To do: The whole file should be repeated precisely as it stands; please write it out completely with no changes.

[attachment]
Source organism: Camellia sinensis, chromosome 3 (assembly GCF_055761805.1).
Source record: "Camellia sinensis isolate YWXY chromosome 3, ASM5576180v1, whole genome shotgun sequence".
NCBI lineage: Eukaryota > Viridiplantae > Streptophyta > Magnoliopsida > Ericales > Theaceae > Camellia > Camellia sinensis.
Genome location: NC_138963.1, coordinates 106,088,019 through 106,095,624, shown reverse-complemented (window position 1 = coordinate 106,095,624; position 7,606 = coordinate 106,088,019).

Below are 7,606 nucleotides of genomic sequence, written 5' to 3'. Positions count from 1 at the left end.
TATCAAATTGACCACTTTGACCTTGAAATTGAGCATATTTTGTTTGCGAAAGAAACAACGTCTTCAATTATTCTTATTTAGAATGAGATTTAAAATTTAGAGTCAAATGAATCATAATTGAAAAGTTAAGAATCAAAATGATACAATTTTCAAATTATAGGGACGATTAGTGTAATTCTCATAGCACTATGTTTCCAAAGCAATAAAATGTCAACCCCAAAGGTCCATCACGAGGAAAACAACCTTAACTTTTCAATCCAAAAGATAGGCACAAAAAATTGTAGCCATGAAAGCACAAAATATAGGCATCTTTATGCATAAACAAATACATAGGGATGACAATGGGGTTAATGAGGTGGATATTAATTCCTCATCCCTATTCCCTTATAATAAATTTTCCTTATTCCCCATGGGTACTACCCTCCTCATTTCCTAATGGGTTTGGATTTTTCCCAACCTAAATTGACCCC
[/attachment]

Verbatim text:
Source organism: Camellia sinensis, chromosome 3 (assembly GCF_055761805.1).
Source record: "Camellia sinensis isolate YWXY chromosome 3, ASM5576180v1, whole genome shotgun sequence".
NCBI lineage: Eukaryota > Viridiplantae > Streptophyta > Magnoliopsida > Ericales > Theaceae > Camellia > Camellia sinensis.
Genome location: NC_138963.1, coordinates 106,088,019 through 106,095,624, shown reverse-complemented (window position 1 = coordinate 106,095,624; position 7,606 = coordinate 106,088,019).

Below are 7,606 nucleotides of genomic sequence, written 5' to 3'. Positions count from 1 at the left end.
TATCAAATTGACCACTTTGACCTTGAAATTGAGCATATTTTGTTTGCGAAAGAAACAACGTCTTCAATTATTCTTATTTAGAATGAGATTTAAAATTTAGAGTCAAATGAATCATAATTGAAAAGTTAAGAATCAAAATGATACAATTTTCAAATTATAGGGACGATTAGTGTAATTCTCATAGCACTATGTTTCCAAAGCAATAAAATGTCAACCCCAAAGGTCCATCACGAGGAAAACAACCTTAACTTTTCAATCCAAAAGATAGGCACAAAAAATTGTAGCCATGAAAGCACAAAATATAGGCATCTTTATGCATAAACAAATACATAGGGATGACAATGGGGTTAATGAGGTGGATATTAATTCCTCATCCCTATTCCCTTATAATAAATTTTCCTTATTCCCCATGGGTACTACCCTCCTCATTTCCTAATGGGTTTGGATTTTTCCCAACCTAAATTGACCCC